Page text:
The church consists of a nave, chancel, north and south aisles, a vestry and organ chamber to the north and unusually a tower over the south doorway. Whilst there is evidence of earlier buildings on the site, the bulk of the church dates to around 1320 although the chancel is older.
Restoration of the windows and doorways took place in C15 and further work was undertaken in C19. The nave roof was raised in 1874 giving it its present profile and the older pyramid roof of the tower removed in 1914.
The chancel is around 33 feet by 17 with the nave adding around 58 feet by 19. The aisles add around 10 feet each and the tower over the south porch is about 11 feet by 10 and around 35 feet in height.
The south aisle has windows to the east and west and three windows on the south side with two to the east and one to the west of the tower.
The east window and eastern window on the south side form the windows of the Lady Chapel and are similar in style being of three cinquefoiled lights with multifoil designs in the tracery above a transom under a pointed arch.
The east window has traces of medieval glass in the top of the centre light.
The windows surrounding the tower are also of three lights under pointed arches but have quatrefoil designs in the tracery.
The window to the east of the tower also has fragments of medieval glass in the tops of two of the lights.
The tower over the south doorway is an unusual feature for a parish church and adds distinction to this building. The tower is of two stages with single light belfry openings and is the only part of the church that is embattled.
The eastern opening is almost of two lights with trefoiled heads but the central mullion is missing by design it would appear. The head has leaf tracery. The south belfry opening has a single cinquefoiled light with a circular multifoil design in the head.
The western opening is again a single light but with cinquefoil tracery under an ogee head. The church bells are rung from the porch.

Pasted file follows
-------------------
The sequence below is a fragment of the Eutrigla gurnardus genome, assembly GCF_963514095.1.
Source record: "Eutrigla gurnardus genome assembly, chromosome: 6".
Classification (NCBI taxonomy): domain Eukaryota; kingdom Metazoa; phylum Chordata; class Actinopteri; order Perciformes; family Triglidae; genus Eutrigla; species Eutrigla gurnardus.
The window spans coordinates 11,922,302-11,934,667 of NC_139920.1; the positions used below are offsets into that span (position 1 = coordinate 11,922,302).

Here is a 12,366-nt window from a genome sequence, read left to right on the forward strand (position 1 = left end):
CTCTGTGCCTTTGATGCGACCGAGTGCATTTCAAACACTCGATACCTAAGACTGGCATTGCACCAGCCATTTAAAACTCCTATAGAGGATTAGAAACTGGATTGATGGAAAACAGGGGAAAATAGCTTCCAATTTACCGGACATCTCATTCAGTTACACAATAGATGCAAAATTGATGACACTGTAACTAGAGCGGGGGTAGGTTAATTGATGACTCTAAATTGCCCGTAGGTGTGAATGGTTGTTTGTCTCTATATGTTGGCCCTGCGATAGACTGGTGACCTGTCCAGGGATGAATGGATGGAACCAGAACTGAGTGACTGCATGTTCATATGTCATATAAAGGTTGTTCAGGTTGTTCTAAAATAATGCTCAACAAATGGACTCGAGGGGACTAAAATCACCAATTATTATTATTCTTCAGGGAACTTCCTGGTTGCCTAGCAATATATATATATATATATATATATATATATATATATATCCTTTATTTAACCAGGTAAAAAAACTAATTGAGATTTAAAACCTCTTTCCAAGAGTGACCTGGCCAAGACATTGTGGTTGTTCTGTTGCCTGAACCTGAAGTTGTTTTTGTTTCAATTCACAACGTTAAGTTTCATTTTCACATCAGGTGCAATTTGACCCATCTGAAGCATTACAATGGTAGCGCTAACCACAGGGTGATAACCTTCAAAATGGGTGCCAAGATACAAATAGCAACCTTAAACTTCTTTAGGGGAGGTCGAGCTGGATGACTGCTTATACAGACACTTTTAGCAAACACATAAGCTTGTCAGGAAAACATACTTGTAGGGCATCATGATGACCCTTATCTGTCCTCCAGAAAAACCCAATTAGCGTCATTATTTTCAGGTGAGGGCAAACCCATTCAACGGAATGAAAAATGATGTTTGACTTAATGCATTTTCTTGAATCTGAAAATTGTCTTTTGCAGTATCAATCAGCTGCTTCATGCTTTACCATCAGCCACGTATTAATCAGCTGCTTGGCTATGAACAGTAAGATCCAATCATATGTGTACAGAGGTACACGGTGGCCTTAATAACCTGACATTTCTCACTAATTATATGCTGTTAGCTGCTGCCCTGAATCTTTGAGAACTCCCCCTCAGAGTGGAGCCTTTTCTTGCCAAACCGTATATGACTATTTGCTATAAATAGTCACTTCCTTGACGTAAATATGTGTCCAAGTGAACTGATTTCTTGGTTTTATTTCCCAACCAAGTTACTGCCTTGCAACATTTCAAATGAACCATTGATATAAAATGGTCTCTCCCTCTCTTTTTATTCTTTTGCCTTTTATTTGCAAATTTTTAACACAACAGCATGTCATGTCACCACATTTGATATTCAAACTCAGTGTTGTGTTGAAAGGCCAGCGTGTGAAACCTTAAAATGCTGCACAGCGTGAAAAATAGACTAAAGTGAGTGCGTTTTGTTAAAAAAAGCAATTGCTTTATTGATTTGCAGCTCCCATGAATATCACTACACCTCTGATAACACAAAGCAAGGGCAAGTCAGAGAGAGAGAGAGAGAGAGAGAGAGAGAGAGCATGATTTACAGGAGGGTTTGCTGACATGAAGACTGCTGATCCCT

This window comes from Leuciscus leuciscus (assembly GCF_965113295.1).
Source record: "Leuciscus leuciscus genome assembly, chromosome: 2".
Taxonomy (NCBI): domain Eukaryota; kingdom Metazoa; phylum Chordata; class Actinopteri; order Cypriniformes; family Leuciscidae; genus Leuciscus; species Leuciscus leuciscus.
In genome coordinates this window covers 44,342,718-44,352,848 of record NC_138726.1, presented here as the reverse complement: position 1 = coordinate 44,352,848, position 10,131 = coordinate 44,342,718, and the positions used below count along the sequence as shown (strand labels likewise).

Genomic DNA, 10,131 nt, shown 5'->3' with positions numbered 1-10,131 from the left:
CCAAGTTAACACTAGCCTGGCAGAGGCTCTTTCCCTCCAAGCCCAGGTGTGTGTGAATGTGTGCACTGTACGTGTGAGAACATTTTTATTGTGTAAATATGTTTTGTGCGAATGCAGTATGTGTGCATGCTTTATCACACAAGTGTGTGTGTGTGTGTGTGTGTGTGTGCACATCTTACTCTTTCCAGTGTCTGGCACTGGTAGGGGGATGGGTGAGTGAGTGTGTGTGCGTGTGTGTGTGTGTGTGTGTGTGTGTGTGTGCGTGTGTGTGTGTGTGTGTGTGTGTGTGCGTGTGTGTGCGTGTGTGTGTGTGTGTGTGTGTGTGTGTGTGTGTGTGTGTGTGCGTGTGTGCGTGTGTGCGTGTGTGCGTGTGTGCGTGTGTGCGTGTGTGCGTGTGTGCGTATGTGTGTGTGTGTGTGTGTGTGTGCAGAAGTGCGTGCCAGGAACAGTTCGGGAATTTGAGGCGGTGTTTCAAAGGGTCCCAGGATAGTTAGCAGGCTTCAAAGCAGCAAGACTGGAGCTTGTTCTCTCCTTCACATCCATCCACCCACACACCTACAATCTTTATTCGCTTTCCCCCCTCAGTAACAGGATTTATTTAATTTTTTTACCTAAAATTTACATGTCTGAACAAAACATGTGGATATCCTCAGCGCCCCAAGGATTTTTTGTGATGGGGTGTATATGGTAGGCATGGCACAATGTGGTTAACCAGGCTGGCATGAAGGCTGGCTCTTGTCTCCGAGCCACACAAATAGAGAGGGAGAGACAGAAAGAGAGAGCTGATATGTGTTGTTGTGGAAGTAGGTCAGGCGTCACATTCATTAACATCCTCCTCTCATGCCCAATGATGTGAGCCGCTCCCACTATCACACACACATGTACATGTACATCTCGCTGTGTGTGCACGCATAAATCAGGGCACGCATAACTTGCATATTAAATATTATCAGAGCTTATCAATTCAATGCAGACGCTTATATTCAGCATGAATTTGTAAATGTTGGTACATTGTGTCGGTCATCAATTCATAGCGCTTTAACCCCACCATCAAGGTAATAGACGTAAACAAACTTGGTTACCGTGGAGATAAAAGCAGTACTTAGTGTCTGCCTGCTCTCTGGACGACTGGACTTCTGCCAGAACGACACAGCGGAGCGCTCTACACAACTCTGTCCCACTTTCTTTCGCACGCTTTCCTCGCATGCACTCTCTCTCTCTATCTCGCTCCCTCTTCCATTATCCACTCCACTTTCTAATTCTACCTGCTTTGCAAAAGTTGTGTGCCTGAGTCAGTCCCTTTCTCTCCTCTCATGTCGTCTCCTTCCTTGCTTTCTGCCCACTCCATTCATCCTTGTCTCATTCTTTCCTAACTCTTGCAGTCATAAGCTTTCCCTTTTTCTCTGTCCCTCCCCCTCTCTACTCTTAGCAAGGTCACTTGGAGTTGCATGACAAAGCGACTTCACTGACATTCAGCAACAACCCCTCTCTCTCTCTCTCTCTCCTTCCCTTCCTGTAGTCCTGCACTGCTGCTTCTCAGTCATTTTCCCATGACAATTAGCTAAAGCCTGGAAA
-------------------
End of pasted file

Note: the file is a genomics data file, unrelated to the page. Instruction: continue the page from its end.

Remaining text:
The tower also has two windows to the east and west. Both are two light cinquefoiled windows with quatrefoil designs above under two-centred arches.
The west end of the church looks unusual because of the location of the tower. Most churches will have a west tower standing out from the aisles but here, the west end is flat across both aisles without even a west door. In appearance it looks like the east end of many churches.
The west end also shows clearly the rebuilding that was undertaken when the roof of the nave was raised with a distinct line across the west end at the height of the arches of the windows. All of the tracery in the windows is modern. Without a tower as support, there are four buttresses across the with.
The west window of the south aisle is of two cinquefoiled lights with petal tracery above with a pointed quatrefoil design under a two-centred arch.
The main west window of the church is of four trefoiled lights with stepped archlets and quatrefoil designs under a two-centred arch.
The west window of the north aisle is of two cinquefoiled lights with a quatrefoil design above under a two-centred arch.
The north aisle has three windows to the north, one to the west of the doorway and two to the east. The western is similar to that at the west end of the aisle.
The two eastern windows are similar being of two cinquefoiled lights with curvilinear tracery above under a two-centred arch.
The vestry and organ chamber occupy the north side of the chancel clearly having been added much later than the rest of the church.
The sloping vestry roof cut the only north window of the chancel in two with only the head of four trefoiled lights remaining.
If the bottom portion of the window had retained its form then the window would be of two cinquefoiled lights with a mullion supporting the remaining lights like the remaining windows on the south side of the chancel.
The south side of the chancel has two windows surrounding the priest’s door. Both are tall two cinquefoiled lights with perpendicular tracery above under four-centred arches.
Both are tall two cinquefoiled lights with perpendicular tracery above under four-centred arches.
The two nave arcades are of four bays with octagonal columns giving the church a light and spacious feeling.
The Lady Chapel retains its piscina with an aumbry above whilst that near the main altar is used to hold a bible.